The invention will now be described with reference to to the enclosed drawings depicting preferred embodiments thereof, and wherein:
FIG. 1--is a perspective view of a belt lock constructed in accord with the invention;
FIG. 2--is a side view of the belt lock of FIG. 1, in the locked condition, with a sidewall partly omitted in the illustration;
FIG. 3--is a side view of the belt lock with the release key depressed and in an unloaded condition;
FIG. 4--is a side view of the belt lock with the release key depressed under conditions of an applied tensile load; and
FIG. 5--is an alternate embodiment of the belt lock, shown in perspective view.
A lock, or buckle assembly, is depicted in FIGS. 1 through 4 which corresponds, in most components, to that known from U.S. Pat. No. 4,126,919, granted to Jakob Lassche, which corresponds to German Published Patent Application No. 2 345 593. So as to simplify the illustration, components associated with the time-delayed release of the latch are omitted and some components which are not involved in the improvement of the invention are depicted schematically.
The belt lock is composed of a lock housing 10, which may be secured to a vehicle, an automobile, for example, by means of orifice 12. The lock housing is contained within a sheath, which is omitted from the illustration, which is adapted to particular assembly conditions.
The lock housing is provided with a funnel-like entry channel 14, at the end opposite to that containing the orifice 12. A latch tongue 16 may be inserted into the entry channel 14; and a safety belt, not shown, is attached to the latch tongue by passage through the elongated slot 18.
The forward end of the latch tongue 16 is provided with angled alignment ramps 20 and, adjacent thereto, with lateral depressions 22. The alignment ramps 20 and the depressions 22 are constructed in a symmetrical manner, with reference to the longitudinal axis of the latch tongue 16, so that the latch tongue may be led into the buckle independently of its accidental orientation.
An inner housing 24 is provided inside the lock housing 10 and is slidable along the longitudinal axis thereof. The inner housing 24 is secured within the lock housing 10 by strong tension springs 26 which are anchored to projections 28 affixed in lock housing 10.
A latch 30 is located within the inner housing 24 and passes therethrough in a direction transverse to the longitudinal axis of the inner housing. The latch is slideably positioned in elongated orifices 32 piercing the inner housing 24 and is biased against the upper limits of the elongated orifices 32, in the attitude of the drawing, by means of a spring 34 bearing against the inner housing 24. The shapes of the latch 30, of the elongated orifices 32, and of the spring 34 are only shown in schematic form in the drawing, for the sake of simplicity, and may be adapted in any suitable manner to specific requirements.
Upon the introduction of the latch tongue 16 into the entry channel 14 of the lock housing 10, the frontal portion of the latch tongue 16 is received into the inner housing 24. As the latch tongue 16 slides into the buckle assembly, the angled alignment ramp 20 at its forward end presses the latch 30 down, in the drawing, against the force of the spring 34. Upon further introduction of the latch tongue 16 the latch 30 comes opposite the depression 22 and seats thereinto under the influence of the spring 34. Consequently, the latch 30 secures the latch tongue 16 to the inner housing 24 and prevents the drawing out of the latch tongue 16 and the opening of the belt lock.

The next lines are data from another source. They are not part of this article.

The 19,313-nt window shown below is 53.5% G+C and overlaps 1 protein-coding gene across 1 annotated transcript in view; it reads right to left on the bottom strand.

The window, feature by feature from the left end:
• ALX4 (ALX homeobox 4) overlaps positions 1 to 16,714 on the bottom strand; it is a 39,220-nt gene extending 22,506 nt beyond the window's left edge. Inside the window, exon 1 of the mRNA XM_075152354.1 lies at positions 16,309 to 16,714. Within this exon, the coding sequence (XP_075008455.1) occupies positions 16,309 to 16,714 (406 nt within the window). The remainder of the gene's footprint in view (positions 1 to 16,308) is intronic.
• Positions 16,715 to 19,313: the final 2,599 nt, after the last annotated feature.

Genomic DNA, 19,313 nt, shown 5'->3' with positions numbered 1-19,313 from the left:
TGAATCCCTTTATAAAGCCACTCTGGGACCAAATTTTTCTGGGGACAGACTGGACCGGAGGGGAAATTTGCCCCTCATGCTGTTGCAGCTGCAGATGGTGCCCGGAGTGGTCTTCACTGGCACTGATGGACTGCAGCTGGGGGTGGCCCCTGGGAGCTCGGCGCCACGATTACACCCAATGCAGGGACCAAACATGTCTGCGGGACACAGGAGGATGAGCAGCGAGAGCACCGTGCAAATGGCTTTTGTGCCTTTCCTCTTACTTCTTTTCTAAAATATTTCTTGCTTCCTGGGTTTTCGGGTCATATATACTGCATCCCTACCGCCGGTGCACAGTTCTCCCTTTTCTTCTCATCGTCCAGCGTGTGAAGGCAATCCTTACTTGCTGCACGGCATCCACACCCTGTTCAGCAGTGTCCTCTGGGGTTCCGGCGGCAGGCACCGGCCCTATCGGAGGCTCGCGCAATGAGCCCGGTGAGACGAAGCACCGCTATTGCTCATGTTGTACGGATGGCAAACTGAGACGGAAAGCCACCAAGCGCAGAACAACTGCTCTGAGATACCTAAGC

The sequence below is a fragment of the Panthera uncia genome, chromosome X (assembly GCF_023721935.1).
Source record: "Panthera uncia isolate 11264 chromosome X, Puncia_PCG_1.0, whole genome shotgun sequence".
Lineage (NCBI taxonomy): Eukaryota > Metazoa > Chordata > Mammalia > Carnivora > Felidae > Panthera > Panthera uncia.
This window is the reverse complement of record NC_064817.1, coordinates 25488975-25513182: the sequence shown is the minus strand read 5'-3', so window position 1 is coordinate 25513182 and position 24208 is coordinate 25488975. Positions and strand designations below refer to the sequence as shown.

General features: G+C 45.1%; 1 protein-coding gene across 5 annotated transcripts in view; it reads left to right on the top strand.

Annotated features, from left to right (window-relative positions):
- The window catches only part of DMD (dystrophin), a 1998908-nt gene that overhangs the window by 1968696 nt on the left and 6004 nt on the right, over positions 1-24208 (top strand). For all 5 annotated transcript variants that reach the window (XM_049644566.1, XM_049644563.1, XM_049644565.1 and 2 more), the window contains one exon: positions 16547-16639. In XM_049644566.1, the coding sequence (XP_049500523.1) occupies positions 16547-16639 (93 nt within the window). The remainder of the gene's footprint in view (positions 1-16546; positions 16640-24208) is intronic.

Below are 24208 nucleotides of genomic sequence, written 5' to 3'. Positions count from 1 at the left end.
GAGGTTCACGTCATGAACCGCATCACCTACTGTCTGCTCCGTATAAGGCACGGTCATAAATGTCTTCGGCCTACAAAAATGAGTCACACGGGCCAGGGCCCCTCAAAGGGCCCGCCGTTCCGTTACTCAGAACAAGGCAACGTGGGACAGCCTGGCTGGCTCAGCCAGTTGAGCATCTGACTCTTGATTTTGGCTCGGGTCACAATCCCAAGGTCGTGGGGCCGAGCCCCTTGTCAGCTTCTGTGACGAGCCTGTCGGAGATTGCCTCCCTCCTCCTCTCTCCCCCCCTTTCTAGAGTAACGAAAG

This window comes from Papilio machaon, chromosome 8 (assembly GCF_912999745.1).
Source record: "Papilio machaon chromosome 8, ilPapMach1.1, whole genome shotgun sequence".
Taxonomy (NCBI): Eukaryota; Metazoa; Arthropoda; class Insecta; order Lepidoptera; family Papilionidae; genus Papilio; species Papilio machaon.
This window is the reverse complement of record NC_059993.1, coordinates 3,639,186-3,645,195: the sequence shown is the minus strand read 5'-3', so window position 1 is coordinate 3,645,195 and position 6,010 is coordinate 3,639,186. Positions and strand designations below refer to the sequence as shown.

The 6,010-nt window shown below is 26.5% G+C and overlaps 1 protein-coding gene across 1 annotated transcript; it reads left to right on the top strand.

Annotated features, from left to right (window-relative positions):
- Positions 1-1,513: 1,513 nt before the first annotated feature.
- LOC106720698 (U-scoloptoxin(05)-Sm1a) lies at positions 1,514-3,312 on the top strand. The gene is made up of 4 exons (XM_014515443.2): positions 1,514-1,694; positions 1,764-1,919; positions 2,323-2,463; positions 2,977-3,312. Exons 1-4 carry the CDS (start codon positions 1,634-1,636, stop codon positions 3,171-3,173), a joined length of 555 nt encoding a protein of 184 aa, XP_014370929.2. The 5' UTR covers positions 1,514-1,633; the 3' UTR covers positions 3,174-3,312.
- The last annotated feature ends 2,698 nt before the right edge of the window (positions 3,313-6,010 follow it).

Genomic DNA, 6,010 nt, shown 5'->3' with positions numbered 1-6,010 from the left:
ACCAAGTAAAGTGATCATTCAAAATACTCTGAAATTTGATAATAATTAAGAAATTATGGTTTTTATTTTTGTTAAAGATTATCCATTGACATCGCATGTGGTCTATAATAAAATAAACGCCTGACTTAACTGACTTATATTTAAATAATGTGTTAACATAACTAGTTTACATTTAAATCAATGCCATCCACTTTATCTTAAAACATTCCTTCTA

A release key 36 is provided for the manual opening of the belt lock. The release key 36 encompasses the lock housing 10 symmetrically between two flanges 40. The flanges 40 are pivotably attached to the lock housing at pivot points 38. A lateral portion 42 of the release key 36 interconnects the two flanges 40 and can be operated from the outside of the external sheath; and it may be depressed to open the belt lock.
One end of a lever 44 is journalled to each of the flanges 40. The other end of each lever 44 is pivotably supported on pins 46 attached to the sides of lock housing 10. The levers 44 are superimposed on the ends of latch 30, which projects laterally out from the sides of the inner housing 24. The point of contact between the latch 30 and the levers 44 is, therefore, located intermediate between the pivot points of the levers 44 on the lock housing 10 and the release key 36.
In the condition of the belt lock, shown in FIGS. 1 and 2, when the release key is not depressed, the latch 30 may seat completely in the depression 22 under the influence of a spring 34, unobstructed by the presence of the levers 44.
On the other hand, when the release key is depressed, as shown in FIG. 3, and thereby displaced around the pivot points 38, the pivot points of the levers 44 are also displaced downwardly along with the release key 36.
In consequence, the levers 44 rotate on the pins 46 attached to the lock housing 10 pressing against the latch 30 thereby, and moving it, against the force of the springs 34, out of the depression 22. At this point, the latch tongue 16 may be withdrawn from the inner housing 24 and the belt lock is opened.